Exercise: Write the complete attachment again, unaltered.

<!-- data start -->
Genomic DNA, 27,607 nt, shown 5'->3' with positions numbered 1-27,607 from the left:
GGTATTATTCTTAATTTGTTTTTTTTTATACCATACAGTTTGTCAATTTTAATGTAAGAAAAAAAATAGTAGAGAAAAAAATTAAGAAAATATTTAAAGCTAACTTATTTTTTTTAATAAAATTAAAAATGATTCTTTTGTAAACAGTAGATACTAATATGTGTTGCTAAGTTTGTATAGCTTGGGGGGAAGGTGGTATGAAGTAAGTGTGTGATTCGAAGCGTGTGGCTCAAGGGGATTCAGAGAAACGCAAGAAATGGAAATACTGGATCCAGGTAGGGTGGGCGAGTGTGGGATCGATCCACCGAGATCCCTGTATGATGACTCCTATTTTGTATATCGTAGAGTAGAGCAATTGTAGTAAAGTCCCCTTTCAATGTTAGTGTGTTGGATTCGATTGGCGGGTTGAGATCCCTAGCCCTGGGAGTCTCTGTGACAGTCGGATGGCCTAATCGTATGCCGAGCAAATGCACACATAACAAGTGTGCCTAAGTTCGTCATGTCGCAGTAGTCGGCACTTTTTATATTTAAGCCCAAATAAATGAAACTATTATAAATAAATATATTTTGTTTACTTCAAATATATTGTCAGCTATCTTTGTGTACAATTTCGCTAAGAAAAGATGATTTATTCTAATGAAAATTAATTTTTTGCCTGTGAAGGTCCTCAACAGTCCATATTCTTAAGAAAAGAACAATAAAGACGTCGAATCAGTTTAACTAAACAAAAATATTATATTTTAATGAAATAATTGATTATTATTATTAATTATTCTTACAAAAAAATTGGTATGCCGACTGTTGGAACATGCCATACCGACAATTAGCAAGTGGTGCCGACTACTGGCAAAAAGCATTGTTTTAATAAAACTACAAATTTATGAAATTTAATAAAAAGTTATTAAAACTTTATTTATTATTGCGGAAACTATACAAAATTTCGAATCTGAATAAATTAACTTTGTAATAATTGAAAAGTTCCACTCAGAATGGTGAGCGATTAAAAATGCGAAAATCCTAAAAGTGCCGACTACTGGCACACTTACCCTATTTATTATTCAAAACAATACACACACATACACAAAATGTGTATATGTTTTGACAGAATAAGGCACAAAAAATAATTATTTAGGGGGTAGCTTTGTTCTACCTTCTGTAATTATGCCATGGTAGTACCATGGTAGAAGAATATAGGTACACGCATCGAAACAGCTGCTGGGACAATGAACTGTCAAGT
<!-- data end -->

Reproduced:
Genomic DNA, 27,607 nt, shown 5'->3' with positions numbered 1-27,607 from the left:
GGTATTATTCTTAATTTGTTTTTTTTTATACCATACAGTTTGTCAATTTTAATGTAAGAAAAAAAATAGTAGAGAAAAAAATTAAGAAAATATTTAAAGCTAACTTATTTTTTTTAATAAAATTAAAAATGATTCTTTTGTAAACAGTAGATACTAATATGTGTTGCTAAGTTTGTATAGCTTGGGGGGAAGGTGGTATGAAGTAAGTGTGTGATTCGAAGCGTGTGGCTCAAGGGGATTCAGAGAAACGCAAGAAATGGAAATACTGGATCCAGGTAGGGTGGGCGAGTGTGGGATCGATCCACCGAGATCCCTGTATGATGACTCCTATTTTGTATATCGTAGAGTAGAGCAATTGTAGTAAAGTCCCCTTTCAATGTTAGTGTGTTGGATTCGATTGGCGGGTTGAGATCCCTAGCCCTGGGAGTCTCTGTGACAGTCGGATGGCCTAATCGTATGCCGAGCAAATGCACACATAACAAGTGTGCCTAAGTTCGTCATGTCGCAGTAGTCGGCACTTTTTATATTTAAGCCCAAATAAATGAAACTATTATAAATAAATATATTTTGTTTACTTCAAATATATTGTCAGCTATCTTTGTGTACAATTTCGCTAAGAAAAGATGATTTATTCTAATGAAAATTAATTTTTTGCCTGTGAAGGTCCTCAACAGTCCATATTCTTAAGAAAAGAACAATAAAGACGTCGAATCAGTTTAACTAAACAAAAATATTATATTTTAATGAAATAATTGATTATTATTATTAATTATTCTTACAAAAAAATTGGTATGCCGACTGTTGGAACATGCCATACCGACAATTAGCAAGTGGTGCCGACTACTGGCAAAAAGCATTGTTTTAATAAAACTACAAATTTATGAAATTTAATAAAAAGTTATTAAAACTTTATTTATTATTGCGGAAACTATACAAAATTTCGAATCTGAATAAATTAACTTTGTAATAATTGAAAAGTTCCACTCAGAATGGTGAGCGATTAAAAATGCGAAAATCCTAAAAGTGCCGACTACTGGCACACTTACCCTATTTATTATTCAAAACAATACACACACATACACAAAATGTGTATATGTTTTGACAGAATAAGGCACAAAAAATAATTATTTAGGGGGTAGCTTTGTTCTACCTTCTGTAATTATGCCATGGTAGTACCATGGTAGAAGAATATAGGTACACGCATCGAAACAGCTGCTGGGACAATGAACTGTCAAGT